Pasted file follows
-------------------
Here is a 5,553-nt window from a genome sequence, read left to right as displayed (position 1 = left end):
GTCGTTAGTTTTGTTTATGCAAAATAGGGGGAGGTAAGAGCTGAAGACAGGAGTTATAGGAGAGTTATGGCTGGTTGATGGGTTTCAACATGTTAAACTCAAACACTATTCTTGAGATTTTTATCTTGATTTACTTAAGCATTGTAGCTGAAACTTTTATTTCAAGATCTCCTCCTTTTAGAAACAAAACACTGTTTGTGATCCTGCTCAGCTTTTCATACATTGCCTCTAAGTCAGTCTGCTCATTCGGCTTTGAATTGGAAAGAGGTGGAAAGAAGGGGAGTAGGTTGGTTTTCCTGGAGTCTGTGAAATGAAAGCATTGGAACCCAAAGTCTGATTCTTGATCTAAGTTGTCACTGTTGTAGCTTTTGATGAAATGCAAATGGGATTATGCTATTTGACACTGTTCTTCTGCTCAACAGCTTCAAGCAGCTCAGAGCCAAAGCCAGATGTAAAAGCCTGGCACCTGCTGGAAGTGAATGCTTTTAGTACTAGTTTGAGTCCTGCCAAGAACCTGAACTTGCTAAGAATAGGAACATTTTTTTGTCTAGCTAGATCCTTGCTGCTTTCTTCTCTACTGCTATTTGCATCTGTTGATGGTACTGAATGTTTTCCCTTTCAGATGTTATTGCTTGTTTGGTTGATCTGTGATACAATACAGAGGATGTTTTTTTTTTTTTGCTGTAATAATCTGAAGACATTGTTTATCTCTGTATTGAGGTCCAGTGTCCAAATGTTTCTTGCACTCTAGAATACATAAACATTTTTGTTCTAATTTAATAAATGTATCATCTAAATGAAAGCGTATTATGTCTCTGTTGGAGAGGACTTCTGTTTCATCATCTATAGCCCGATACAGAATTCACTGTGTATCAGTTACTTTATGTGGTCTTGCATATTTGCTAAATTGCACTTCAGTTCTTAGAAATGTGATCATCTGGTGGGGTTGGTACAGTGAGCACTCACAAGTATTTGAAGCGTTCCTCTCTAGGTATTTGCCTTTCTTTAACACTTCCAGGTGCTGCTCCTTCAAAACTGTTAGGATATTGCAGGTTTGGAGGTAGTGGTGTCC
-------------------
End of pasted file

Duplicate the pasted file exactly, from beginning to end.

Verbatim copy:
Here is a 5,553-nt window from a genome sequence, read left to right as displayed (position 1 = left end):
GTCGTTAGTTTTGTTTATGCAAAATAGGGGGAGGTAAGAGCTGAAGACAGGAGTTATAGGAGAGTTATGGCTGGTTGATGGGTTTCAACATGTTAAACTCAAACACTATTCTTGAGATTTTTATCTTGATTTACTTAAGCATTGTAGCTGAAACTTTTATTTCAAGATCTCCTCCTTTTAGAAACAAAACACTGTTTGTGATCCTGCTCAGCTTTTCATACATTGCCTCTAAGTCAGTCTGCTCATTCGGCTTTGAATTGGAAAGAGGTGGAAAGAAGGGGAGTAGGTTGGTTTTCCTGGAGTCTGTGAAATGAAAGCATTGGAACCCAAAGTCTGATTCTTGATCTAAGTTGTCACTGTTGTAGCTTTTGATGAAATGCAAATGGGATTATGCTATTTGACACTGTTCTTCTGCTCAACAGCTTCAAGCAGCTCAGAGCCAAAGCCAGATGTAAAAGCCTGGCACCTGCTGGAAGTGAATGCTTTTAGTACTAGTTTGAGTCCTGCCAAGAACCTGAACTTGCTAAGAATAGGAACATTTTTTTGTCTAGCTAGATCCTTGCTGCTTTCTTCTCTACTGCTATTTGCATCTGTTGATGGTACTGAATGTTTTCCCTTTCAGATGTTATTGCTTGTTTGGTTGATCTGTGATACAATACAGAGGATGTTTTTTTTTTTTTGCTGTAATAATCTGAAGACATTGTTTATCTCTGTATTGAGGTCCAGTGTCCAAATGTTTCTTGCACTCTAGAATACATAAACATTTTTGTTCTAATTTAATAAATGTATCATCTAAATGAAAGCGTATTATGTCTCTGTTGGAGAGGACTTCTGTTTCATCATCTATAGCCCGATACAGAATTCACTGTGTATCAGTTACTTTATGTGGTCTTGCATATTTGCTAAATTGCACTTCAGTTCTTAGAAATGTGATCATCTGGTGGGGTTGGTACAGTGAGCACTCACAAGTATTTGAAGCGTTCCTCTCTAGGTATTTGCCTTTCTTTAACACTTCCAGGTGCTGCTCCTTCAAAACTGTTAGGATATTGCAGGTTTGGAGGTAGTGGTGTCC